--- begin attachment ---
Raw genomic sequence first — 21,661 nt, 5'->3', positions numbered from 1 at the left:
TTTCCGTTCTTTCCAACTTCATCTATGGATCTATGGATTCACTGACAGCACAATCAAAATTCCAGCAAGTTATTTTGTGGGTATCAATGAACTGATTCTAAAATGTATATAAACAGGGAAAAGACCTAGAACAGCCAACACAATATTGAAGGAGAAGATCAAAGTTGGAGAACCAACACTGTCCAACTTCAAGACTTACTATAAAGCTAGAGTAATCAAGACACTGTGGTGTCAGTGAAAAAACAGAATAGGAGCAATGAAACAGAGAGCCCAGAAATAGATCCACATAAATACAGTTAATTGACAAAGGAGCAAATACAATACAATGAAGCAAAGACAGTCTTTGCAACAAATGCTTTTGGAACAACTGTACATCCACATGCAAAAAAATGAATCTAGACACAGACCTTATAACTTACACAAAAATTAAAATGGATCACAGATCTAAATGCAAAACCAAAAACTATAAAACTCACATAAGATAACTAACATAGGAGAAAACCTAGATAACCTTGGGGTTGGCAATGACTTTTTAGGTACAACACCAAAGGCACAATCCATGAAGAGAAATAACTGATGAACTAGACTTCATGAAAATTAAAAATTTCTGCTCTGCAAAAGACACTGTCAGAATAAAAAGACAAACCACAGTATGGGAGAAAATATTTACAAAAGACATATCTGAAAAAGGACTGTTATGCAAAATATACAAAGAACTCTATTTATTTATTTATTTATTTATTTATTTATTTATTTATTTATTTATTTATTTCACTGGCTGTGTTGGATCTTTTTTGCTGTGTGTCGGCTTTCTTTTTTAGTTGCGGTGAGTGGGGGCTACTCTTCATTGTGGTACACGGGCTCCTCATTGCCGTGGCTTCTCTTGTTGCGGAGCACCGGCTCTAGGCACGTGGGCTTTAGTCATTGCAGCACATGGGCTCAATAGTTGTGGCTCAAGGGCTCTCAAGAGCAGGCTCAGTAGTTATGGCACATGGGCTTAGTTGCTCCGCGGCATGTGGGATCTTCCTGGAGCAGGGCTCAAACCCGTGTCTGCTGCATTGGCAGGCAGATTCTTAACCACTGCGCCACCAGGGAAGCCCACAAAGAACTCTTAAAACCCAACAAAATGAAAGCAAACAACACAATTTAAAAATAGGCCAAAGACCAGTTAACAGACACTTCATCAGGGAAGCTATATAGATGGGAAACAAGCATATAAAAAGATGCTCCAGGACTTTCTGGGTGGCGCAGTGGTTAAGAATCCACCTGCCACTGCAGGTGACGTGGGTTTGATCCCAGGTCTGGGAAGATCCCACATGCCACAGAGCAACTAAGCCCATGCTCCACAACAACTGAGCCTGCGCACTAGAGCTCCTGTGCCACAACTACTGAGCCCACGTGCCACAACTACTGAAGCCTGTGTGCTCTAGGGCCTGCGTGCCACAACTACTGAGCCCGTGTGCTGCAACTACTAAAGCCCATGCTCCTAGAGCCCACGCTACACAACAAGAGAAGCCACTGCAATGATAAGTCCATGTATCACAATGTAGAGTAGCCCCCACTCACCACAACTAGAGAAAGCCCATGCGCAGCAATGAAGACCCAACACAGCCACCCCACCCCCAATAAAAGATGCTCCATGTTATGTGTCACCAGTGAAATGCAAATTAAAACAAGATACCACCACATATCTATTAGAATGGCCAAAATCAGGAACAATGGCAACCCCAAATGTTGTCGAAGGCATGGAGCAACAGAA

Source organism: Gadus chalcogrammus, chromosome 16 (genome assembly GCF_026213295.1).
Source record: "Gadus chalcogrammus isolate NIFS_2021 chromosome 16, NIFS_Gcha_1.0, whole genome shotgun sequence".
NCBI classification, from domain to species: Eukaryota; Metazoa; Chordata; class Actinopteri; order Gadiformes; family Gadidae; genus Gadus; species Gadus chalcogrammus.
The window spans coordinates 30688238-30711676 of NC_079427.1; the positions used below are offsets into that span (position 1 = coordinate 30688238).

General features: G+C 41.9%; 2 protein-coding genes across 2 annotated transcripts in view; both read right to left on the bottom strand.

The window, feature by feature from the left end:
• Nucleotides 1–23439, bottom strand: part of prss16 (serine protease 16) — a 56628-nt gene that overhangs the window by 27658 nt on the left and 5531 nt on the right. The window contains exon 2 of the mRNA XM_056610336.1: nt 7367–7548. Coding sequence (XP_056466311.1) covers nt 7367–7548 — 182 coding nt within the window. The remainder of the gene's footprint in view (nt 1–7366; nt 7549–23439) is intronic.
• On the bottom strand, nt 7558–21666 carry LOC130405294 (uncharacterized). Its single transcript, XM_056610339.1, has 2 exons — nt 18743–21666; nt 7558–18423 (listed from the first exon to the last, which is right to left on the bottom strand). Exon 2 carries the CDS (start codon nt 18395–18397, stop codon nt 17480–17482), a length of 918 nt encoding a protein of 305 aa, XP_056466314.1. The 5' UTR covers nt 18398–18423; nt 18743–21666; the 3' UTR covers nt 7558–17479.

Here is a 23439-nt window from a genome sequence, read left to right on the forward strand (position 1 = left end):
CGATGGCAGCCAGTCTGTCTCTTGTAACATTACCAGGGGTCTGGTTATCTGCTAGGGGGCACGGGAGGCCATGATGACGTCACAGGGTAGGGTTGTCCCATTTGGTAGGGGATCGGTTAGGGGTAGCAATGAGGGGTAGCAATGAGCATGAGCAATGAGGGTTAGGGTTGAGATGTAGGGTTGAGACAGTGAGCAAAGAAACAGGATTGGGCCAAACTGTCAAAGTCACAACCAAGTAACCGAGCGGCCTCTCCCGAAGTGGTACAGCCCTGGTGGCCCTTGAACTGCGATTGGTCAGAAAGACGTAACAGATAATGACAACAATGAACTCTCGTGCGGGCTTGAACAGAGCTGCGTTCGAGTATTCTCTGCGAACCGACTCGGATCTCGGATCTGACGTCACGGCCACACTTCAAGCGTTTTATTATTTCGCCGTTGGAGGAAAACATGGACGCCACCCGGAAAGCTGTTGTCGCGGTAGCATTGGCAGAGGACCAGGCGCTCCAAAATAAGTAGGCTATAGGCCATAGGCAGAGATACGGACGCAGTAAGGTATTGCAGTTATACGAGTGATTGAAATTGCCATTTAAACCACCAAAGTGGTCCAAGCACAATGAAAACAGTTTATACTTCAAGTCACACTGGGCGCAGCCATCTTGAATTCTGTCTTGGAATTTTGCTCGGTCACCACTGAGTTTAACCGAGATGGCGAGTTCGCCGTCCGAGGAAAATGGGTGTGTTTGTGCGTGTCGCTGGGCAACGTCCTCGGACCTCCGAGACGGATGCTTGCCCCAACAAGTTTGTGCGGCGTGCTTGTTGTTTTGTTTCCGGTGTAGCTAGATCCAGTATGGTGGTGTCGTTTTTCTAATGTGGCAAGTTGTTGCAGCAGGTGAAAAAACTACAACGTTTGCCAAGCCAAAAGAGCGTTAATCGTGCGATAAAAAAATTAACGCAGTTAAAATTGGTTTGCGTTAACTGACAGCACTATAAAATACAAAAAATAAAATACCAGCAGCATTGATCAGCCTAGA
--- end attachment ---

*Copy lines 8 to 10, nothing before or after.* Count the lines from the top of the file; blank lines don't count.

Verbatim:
The window, feature by feature from the left end:
• Nucleotides 1–23439, bottom strand: part of prss16 (serine protease 16) — a 56628-nt gene that overhangs the window by 27658 nt on the left and 5531 nt on the right. The window contains exon 2 of the mRNA XM_056610336.1: nt 7367–7548. Coding sequence (XP_056466311.1) covers nt 7367–7548 — 182 coding nt within the window. The remainder of the gene's footprint in view (nt 1–7366; nt 7549–23439) is intronic.
• On the bottom strand, nt 7558–21666 carry LOC130405294 (uncharacterized). Its single transcript, XM_056610339.1, has 2 exons — nt 18743–21666; nt 7558–18423 (listed from the first exon to the last, which is right to left on the bottom strand). Exon 2 carries the CDS (start codon nt 18395–18397, stop codon nt 17480–17482), a length of 918 nt encoding a protein of 305 aa, XP_056466314.1. The 5' UTR covers nt 18398–18423; nt 18743–21666; the 3' UTR covers nt 7558–17479.